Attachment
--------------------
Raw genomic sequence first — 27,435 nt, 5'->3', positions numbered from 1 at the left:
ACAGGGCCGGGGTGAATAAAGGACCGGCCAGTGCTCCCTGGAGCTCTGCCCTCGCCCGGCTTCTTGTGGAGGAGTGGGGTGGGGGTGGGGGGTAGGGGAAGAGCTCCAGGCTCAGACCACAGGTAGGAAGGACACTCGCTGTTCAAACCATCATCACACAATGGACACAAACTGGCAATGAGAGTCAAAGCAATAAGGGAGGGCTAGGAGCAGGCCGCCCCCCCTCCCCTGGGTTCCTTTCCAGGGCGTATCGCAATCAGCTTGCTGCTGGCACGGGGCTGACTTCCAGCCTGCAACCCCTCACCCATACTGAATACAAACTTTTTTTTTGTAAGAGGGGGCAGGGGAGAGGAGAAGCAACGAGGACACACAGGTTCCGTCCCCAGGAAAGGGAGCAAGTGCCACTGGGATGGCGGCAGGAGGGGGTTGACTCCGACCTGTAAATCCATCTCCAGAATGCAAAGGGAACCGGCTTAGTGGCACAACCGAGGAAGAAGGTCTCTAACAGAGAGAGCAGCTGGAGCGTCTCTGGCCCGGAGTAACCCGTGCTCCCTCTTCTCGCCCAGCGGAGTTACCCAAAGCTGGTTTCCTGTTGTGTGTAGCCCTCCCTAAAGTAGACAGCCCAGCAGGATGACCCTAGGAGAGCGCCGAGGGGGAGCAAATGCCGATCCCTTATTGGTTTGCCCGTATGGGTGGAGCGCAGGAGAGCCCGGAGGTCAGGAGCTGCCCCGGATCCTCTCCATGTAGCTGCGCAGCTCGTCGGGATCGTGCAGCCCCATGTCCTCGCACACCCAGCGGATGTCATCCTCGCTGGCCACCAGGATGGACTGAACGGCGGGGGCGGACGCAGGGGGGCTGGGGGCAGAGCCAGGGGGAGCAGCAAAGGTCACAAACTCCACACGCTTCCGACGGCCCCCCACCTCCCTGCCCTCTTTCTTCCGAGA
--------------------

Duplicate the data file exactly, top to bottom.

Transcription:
Raw genomic sequence first — 27,435 nt, 5'->3', positions numbered from 1 at the left:
ACAGGGCCGGGGTGAATAAAGGACCGGCCAGTGCTCCCTGGAGCTCTGCCCTCGCCCGGCTTCTTGTGGAGGAGTGGGGTGGGGGTGGGGGGTAGGGGAAGAGCTCCAGGCTCAGACCACAGGTAGGAAGGACACTCGCTGTTCAAACCATCATCACACAATGGACACAAACTGGCAATGAGAGTCAAAGCAATAAGGGAGGGCTAGGAGCAGGCCGCCCCCCCTCCCCTGGGTTCCTTTCCAGGGCGTATCGCAATCAGCTTGCTGCTGGCACGGGGCTGACTTCCAGCCTGCAACCCCTCACCCATACTGAATACAAACTTTTTTTTTGTAAGAGGGGGCAGGGGAGAGGAGAAGCAACGAGGACACACAGGTTCCGTCCCCAGGAAAGGGAGCAAGTGCCACTGGGATGGCGGCAGGAGGGGGTTGACTCCGACCTGTAAATCCATCTCCAGAATGCAAAGGGAACCGGCTTAGTGGCACAACCGAGGAAGAAGGTCTCTAACAGAGAGAGCAGCTGGAGCGTCTCTGGCCCGGAGTAACCCGTGCTCCCTCTTCTCGCCCAGCGGAGTTACCCAAAGCTGGTTTCCTGTTGTGTGTAGCCCTCCCTAAAGTAGACAGCCCAGCAGGATGACCCTAGGAGAGCGCCGAGGGGGAGCAAATGCCGATCCCTTATTGGTTTGCCCGTATGGGTGGAGCGCAGGAGAGCCCGGAGGTCAGGAGCTGCCCCGGATCCTCTCCATGTAGCTGCGCAGCTCGTCGGGATCGTGCAGCCCCATGTCCTCGCACACCCAGCGGATGTCATCCTCGCTGGCCACCAGGATGGACTGAACGGCGGGGGCGGACGCAGGGGGGCTGGGGGCAGAGCCAGGGGGAGCAGCAAAGGTCACAAACTCCACACGCTTCCGACGGCCCCCCACCTCCCTGCCCTCTTTCTTCCGAGA